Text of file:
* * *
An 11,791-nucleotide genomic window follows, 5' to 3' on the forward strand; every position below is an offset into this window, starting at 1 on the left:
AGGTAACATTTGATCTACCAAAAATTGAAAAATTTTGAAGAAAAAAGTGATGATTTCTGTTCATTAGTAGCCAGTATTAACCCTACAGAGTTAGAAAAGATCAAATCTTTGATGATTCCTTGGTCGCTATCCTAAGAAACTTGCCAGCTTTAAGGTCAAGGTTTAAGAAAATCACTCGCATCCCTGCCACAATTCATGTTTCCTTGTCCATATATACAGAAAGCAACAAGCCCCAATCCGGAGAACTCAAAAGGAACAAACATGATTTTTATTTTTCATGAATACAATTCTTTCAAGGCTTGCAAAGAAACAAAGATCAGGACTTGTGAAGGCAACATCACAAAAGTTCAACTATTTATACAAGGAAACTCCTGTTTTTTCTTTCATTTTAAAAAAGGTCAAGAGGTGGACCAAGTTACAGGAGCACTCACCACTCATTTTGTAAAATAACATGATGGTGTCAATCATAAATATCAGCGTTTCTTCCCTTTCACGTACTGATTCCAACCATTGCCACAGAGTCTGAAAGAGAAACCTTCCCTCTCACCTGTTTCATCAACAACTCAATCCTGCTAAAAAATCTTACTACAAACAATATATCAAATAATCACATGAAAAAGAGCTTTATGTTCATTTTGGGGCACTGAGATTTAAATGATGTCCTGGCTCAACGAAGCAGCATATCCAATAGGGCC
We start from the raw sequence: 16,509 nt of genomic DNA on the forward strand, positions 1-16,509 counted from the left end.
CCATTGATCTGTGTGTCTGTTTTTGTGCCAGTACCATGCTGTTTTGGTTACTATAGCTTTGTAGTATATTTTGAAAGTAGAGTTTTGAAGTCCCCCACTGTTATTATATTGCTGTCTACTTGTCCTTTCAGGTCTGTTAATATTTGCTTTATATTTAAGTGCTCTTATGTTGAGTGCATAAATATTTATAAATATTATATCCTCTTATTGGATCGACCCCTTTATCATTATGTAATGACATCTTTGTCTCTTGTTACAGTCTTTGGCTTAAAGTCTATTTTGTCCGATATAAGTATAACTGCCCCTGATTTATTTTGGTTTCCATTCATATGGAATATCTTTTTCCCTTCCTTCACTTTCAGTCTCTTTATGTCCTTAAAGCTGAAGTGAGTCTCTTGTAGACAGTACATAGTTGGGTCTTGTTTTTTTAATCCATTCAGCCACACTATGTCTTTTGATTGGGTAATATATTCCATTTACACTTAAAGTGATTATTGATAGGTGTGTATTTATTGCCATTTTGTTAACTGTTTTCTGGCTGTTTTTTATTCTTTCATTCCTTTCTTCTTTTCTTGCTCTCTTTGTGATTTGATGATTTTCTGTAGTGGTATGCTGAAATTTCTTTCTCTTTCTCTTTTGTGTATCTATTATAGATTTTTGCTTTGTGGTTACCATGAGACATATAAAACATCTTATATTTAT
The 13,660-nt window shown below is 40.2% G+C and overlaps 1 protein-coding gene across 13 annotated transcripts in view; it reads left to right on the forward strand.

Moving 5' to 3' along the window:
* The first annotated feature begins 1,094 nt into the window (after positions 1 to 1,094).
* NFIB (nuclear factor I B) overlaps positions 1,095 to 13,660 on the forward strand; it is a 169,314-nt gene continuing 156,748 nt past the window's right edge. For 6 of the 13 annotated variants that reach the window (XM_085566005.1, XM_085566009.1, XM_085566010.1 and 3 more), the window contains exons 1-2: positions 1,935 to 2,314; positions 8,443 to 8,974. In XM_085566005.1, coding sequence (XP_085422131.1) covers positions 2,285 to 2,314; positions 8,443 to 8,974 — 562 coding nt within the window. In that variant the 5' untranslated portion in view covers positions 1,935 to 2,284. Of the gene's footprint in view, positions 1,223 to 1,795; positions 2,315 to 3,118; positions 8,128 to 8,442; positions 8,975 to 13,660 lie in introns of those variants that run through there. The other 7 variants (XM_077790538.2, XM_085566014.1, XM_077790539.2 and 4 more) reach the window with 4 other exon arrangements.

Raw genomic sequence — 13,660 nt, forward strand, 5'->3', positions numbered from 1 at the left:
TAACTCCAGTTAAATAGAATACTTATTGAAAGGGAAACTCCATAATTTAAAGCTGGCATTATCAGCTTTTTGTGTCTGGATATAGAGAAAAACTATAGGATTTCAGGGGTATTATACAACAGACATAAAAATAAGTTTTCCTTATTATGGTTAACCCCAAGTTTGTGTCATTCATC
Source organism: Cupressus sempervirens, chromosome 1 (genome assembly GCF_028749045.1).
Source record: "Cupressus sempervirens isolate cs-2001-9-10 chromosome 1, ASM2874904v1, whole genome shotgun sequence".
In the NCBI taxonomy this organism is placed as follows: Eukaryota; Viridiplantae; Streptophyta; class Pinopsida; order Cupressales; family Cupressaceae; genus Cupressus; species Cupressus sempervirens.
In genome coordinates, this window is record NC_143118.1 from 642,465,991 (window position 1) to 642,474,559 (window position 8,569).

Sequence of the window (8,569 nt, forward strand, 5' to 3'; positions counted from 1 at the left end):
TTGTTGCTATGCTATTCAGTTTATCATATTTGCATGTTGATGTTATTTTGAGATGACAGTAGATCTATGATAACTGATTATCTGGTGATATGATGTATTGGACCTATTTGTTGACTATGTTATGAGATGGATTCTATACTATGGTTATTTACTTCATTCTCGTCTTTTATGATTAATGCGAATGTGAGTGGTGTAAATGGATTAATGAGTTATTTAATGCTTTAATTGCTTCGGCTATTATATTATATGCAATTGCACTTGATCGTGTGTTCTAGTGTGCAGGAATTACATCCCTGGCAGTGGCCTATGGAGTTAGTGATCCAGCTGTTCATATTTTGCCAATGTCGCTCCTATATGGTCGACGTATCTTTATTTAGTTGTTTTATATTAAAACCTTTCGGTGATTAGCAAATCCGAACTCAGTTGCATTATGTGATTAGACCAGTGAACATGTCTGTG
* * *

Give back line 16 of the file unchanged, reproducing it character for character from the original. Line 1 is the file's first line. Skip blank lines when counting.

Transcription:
TTGTTGCTATGCTATTCAGTTTATCATATTTGCATGTTGATGTTATTTTGAGATGACAGTAGATCTATGATAACTGATTATCTGGTGATATGATGTATTGGACCTATTTGTTGACTATGTTATGAGATGGATTCTATACTATGGTTATTTACTTCATTCTCGTCTTTTATGATTAATGCGAATGTGAGTGGTGTAAATGGATTAATGAGTTATTTAATGCTTTAATTGCTTCGGCTATTATATTATATGCAATTGCACTTGATCGTGTGTTCTAGTGTGCAGGAATTACATCCCTGGCAGTGGCCTATGGAGTTAGTGATCCAGCTGTTCATATTTTGCCAATGTCGCTCCTATATGGTCGACGTATCTTTATTTAGTTGTTTTATATTAAAACCTTTCGGTGATTAGCAAATCCGAACTCAGTTGCATTATGTGATTAGACCAGTGAACATGTCTGTG